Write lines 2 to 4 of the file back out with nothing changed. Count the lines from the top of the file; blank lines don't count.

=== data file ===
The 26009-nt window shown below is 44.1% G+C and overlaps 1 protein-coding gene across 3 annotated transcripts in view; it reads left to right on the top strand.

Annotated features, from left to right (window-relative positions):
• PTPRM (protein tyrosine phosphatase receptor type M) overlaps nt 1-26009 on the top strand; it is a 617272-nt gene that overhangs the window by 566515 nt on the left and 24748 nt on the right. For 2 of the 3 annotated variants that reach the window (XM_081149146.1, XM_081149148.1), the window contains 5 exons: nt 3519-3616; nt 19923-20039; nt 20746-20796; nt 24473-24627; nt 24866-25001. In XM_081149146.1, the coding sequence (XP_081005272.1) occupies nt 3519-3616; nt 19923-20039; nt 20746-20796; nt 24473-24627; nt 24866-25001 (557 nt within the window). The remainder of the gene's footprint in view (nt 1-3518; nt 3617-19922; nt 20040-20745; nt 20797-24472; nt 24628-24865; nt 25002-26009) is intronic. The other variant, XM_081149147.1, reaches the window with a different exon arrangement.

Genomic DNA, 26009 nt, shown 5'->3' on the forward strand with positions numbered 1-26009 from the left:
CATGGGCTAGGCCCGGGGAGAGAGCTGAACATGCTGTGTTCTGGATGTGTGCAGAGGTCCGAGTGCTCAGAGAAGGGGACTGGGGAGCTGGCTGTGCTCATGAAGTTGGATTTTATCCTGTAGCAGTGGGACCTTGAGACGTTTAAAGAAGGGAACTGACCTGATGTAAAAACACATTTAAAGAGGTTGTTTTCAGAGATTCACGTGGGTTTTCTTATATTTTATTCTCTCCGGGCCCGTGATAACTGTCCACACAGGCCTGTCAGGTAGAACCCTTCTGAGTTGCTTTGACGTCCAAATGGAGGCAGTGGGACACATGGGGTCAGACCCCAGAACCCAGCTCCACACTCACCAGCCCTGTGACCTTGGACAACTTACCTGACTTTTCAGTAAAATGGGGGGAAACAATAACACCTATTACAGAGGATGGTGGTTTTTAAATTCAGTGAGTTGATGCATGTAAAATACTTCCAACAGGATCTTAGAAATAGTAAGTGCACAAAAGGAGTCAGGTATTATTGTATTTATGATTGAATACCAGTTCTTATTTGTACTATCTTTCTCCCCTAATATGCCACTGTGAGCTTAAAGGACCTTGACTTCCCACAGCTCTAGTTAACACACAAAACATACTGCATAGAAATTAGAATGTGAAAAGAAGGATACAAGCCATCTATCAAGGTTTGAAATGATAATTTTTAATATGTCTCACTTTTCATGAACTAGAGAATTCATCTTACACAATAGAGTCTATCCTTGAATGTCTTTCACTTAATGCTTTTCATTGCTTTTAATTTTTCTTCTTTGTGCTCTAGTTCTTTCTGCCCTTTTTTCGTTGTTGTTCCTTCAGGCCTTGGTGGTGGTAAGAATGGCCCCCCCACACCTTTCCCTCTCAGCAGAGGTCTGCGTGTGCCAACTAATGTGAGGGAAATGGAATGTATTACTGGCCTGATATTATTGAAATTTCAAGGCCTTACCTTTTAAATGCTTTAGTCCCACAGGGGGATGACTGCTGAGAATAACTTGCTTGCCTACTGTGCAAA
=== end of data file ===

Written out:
Annotated features, from left to right (window-relative positions):
• PTPRM (protein tyrosine phosphatase receptor type M) overlaps nt 1-26009 on the top strand; it is a 617272-nt gene that overhangs the window by 566515 nt on the left and 24748 nt on the right. For 2 of the 3 annotated variants that reach the window (XM_081149146.1, XM_081149148.1), the window contains 5 exons: nt 3519-3616; nt 19923-20039; nt 20746-20796; nt 24473-24627; nt 24866-25001. In XM_081149146.1, the coding sequence (XP_081005272.1) occupies nt 3519-3616; nt 19923-20039; nt 20746-20796; nt 24473-24627; nt 24866-25001 (557 nt within the window). The remainder of the gene's footprint in view (nt 1-3518; nt 3617-19922; nt 20040-20745; nt 20797-24472; nt 24628-24865; nt 25002-26009) is intronic. The other variant, XM_081149147.1, reaches the window with a different exon arrangement.

Genomic DNA, 26009 nt, shown 5'->3' on the forward strand with positions numbered 1-26009 from the left: